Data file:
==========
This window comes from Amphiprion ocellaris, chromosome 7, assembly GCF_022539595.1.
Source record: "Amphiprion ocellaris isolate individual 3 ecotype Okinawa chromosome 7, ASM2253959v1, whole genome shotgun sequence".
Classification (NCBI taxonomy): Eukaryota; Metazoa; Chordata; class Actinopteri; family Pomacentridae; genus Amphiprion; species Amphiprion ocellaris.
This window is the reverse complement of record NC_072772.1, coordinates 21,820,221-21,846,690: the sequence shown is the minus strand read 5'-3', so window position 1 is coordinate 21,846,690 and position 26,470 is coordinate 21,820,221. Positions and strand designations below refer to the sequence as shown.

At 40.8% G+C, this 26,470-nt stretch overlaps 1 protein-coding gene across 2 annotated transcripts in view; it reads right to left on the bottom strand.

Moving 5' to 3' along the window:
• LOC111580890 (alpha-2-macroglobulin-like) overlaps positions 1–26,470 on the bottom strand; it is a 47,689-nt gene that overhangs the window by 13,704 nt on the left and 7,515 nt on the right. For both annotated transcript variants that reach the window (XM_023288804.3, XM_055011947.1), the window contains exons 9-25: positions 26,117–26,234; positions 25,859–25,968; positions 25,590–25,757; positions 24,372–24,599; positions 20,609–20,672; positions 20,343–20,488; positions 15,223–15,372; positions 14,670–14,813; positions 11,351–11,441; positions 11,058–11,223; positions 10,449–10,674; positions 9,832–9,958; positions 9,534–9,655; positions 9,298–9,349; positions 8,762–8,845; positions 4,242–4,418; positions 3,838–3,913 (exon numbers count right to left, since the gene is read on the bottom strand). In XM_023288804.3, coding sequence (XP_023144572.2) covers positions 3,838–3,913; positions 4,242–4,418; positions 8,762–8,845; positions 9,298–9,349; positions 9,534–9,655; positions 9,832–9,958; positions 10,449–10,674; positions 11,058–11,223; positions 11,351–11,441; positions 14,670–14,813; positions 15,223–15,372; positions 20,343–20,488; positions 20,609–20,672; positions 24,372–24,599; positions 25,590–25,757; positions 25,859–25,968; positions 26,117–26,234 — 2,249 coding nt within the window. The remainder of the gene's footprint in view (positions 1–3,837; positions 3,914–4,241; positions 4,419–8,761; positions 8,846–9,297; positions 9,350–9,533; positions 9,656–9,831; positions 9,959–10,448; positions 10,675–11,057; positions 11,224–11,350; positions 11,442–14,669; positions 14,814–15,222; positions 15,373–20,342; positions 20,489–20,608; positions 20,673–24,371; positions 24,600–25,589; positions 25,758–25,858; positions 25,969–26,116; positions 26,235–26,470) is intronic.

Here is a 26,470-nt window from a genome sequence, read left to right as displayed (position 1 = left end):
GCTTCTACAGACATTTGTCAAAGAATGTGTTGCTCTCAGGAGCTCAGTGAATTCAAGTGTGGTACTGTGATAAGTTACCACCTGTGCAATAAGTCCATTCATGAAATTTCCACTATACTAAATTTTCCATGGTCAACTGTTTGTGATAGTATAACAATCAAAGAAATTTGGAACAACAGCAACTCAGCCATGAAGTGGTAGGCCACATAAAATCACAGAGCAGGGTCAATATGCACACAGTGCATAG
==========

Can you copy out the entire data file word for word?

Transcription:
This window comes from Amphiprion ocellaris, chromosome 7, assembly GCF_022539595.1.
Source record: "Amphiprion ocellaris isolate individual 3 ecotype Okinawa chromosome 7, ASM2253959v1, whole genome shotgun sequence".
Classification (NCBI taxonomy): Eukaryota; Metazoa; Chordata; class Actinopteri; family Pomacentridae; genus Amphiprion; species Amphiprion ocellaris.
This window is the reverse complement of record NC_072772.1, coordinates 21,820,221-21,846,690: the sequence shown is the minus strand read 5'-3', so window position 1 is coordinate 21,846,690 and position 26,470 is coordinate 21,820,221. Positions and strand designations below refer to the sequence as shown.

At 40.8% G+C, this 26,470-nt stretch overlaps 1 protein-coding gene across 2 annotated transcripts in view; it reads right to left on the bottom strand.

Moving 5' to 3' along the window:
• LOC111580890 (alpha-2-macroglobulin-like) overlaps positions 1–26,470 on the bottom strand; it is a 47,689-nt gene that overhangs the window by 13,704 nt on the left and 7,515 nt on the right. For both annotated transcript variants that reach the window (XM_023288804.3, XM_055011947.1), the window contains exons 9-25: positions 26,117–26,234; positions 25,859–25,968; positions 25,590–25,757; positions 24,372–24,599; positions 20,609–20,672; positions 20,343–20,488; positions 15,223–15,372; positions 14,670–14,813; positions 11,351–11,441; positions 11,058–11,223; positions 10,449–10,674; positions 9,832–9,958; positions 9,534–9,655; positions 9,298–9,349; positions 8,762–8,845; positions 4,242–4,418; positions 3,838–3,913 (exon numbers count right to left, since the gene is read on the bottom strand). In XM_023288804.3, coding sequence (XP_023144572.2) covers positions 3,838–3,913; positions 4,242–4,418; positions 8,762–8,845; positions 9,298–9,349; positions 9,534–9,655; positions 9,832–9,958; positions 10,449–10,674; positions 11,058–11,223; positions 11,351–11,441; positions 14,670–14,813; positions 15,223–15,372; positions 20,343–20,488; positions 20,609–20,672; positions 24,372–24,599; positions 25,590–25,757; positions 25,859–25,968; positions 26,117–26,234 — 2,249 coding nt within the window. The remainder of the gene's footprint in view (positions 1–3,837; positions 3,914–4,241; positions 4,419–8,761; positions 8,846–9,297; positions 9,350–9,533; positions 9,656–9,831; positions 9,959–10,448; positions 10,675–11,057; positions 11,224–11,350; positions 11,442–14,669; positions 14,814–15,222; positions 15,373–20,342; positions 20,489–20,608; positions 20,673–24,371; positions 24,600–25,589; positions 25,758–25,858; positions 25,969–26,116; positions 26,235–26,470) is intronic.

Here is a 26,470-nt window from a genome sequence, read left to right as displayed (position 1 = left end):
GCTTCTACAGACATTTGTCAAAGAATGTGTTGCTCTCAGGAGCTCAGTGAATTCAAGTGTGGTACTGTGATAAGTTACCACCTGTGCAATAAGTCCATTCATGAAATTTCCACTATACTAAATTTTCCATGGTCAACTGTTTGTGATAGTATAACAATCAAAGAAATTTGGAACAACAGCAACTCAGCCATGAAGTGGTAGGCCACATAAAATCACAGAGCAGGGTCAATATGCACACAGTGCATAG